Merchandising challenges in Africa’s micro-retail environment
By our News Team | 2022
When servicing Africa’s micro-retailers, it is vital to understand the merchandising challenges and set standards.
Merchandising is a key component for any retailer, as well as for the FMCG sales and marketing teams who use merchandising techniques to promote brands and increase sales in those retail outlets.
However, in Africa’s numerous small ‘traditional retail’ stores – as opposed to the more sophisticated ‘modern trade’ supermarkets – there are many merchandising challenges. Often it is unprofitable for sales teams to service these micro-retailers at all. And if they do, salespeople will frequently spend less than eight minutes in the outlet – with the focus on getting the order rather than allocating time to any merchandising activities.
In most cases, small micro-retailers will not even buy directly from brand owners, manufacturers or their national distribution network. As they prefer to buy smaller product quantities, they are more likely to make use of local wholesalers or distributors to break bulk into more affordable quantities.
Photo via Strategic Marketing for Africa magazine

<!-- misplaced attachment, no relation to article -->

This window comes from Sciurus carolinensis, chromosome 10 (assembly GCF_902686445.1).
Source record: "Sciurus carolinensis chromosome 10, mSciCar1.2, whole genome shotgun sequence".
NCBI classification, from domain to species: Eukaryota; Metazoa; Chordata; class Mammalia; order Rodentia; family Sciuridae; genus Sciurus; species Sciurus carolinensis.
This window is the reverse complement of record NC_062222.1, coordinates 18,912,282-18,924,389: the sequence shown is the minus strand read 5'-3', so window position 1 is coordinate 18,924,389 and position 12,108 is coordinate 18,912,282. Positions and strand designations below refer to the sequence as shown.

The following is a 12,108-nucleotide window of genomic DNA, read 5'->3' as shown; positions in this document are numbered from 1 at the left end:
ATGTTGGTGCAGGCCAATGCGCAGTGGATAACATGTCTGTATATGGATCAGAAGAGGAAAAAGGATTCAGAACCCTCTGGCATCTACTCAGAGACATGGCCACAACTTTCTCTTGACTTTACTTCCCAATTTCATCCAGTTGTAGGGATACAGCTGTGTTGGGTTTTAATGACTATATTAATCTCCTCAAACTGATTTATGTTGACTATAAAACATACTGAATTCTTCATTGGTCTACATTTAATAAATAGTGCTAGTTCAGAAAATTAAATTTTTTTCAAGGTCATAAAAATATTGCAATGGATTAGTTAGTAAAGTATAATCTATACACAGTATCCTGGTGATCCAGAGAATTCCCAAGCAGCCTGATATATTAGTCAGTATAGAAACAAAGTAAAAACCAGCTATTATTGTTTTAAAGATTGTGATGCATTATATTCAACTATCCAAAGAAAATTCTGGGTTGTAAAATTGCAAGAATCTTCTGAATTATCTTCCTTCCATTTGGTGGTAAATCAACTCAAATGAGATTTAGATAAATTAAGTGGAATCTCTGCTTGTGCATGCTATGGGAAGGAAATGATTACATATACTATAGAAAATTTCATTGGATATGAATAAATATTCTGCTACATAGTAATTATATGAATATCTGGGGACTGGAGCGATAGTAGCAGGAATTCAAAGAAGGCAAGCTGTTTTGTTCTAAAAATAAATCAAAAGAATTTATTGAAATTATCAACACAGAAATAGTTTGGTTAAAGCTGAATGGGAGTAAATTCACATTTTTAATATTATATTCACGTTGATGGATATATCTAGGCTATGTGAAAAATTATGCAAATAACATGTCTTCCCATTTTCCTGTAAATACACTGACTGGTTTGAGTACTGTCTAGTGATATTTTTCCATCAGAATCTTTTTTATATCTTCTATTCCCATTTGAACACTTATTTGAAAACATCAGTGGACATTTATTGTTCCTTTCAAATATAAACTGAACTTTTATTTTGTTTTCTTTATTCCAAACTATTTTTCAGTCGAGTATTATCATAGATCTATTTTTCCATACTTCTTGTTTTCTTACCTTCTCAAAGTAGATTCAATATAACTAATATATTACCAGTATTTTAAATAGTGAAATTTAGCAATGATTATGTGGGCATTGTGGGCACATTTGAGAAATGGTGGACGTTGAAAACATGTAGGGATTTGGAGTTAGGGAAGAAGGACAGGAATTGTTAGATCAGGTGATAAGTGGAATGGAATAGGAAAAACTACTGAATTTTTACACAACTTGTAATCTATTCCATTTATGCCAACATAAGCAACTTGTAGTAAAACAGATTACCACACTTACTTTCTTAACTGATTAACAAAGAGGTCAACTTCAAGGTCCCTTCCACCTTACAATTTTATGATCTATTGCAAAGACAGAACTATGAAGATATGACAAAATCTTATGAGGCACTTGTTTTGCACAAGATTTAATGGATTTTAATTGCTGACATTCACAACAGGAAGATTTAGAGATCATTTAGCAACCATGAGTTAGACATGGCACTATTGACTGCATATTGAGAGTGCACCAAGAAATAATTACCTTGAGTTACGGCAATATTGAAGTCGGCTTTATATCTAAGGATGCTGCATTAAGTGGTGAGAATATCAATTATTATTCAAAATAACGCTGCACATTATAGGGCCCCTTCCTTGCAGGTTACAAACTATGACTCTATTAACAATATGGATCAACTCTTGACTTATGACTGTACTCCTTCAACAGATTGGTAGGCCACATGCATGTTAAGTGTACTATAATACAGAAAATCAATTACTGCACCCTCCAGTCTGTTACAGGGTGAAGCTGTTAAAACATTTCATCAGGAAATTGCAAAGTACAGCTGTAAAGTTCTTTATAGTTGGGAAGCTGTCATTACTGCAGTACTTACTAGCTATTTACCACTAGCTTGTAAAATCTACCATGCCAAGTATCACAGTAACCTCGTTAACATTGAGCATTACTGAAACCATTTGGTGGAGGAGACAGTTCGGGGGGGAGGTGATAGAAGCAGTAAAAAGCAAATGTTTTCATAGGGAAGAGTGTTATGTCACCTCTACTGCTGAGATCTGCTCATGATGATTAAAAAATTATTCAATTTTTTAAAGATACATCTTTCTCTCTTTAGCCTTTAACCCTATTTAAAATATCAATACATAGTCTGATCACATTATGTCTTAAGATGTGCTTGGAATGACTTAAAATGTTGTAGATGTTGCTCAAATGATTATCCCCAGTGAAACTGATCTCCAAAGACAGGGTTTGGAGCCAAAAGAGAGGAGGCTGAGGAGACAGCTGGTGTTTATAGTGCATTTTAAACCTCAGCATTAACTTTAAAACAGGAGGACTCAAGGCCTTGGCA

Typically, such outlets will remain ‘underserviced’ in the formal sense and won’t qualify for minimum drop sizes set by delivery companies (the drop size being the amount of inventory purchased and delivered per visit).
Sales teams are not incentivised to merchandise
If these outlets receive delivery services at all, the bigger distributors will, at best, provide only limited merchandising services. This is because their salespeople are mostly not incentivised to do this work and their focus is on earning sales commission.
So, for the majority of Africa’s micro-retailers, merchandising will be their own responsibility and they will receive limited or no external support.
One of the problems faced is a lack of space. For these micro-retailers, space is limited and comes at a premium. Shops are poorly lit and have limited shelf space to stock and display products. For brand owners and their distributors, placing equipment such as coolers and point of sales material (POSM) in these outlets is a challenge.
New owners of micro-retail outlets also rarely have the market knowledge to display and merchandise products in the correct way to increase traffic and volume. Consequently, they frequently require training and salespeople need to demonstrate the correct merchandising techniques. However, with the limited time available to service these outlets, that is challenging for most companies.
To read more of this article go to page 44 of the latest digital edition of Strategic Marketing for Africa, the official publication of the African Marketing Confederation (AMC) here: https://africanmarketingconfederation.org/publications-2/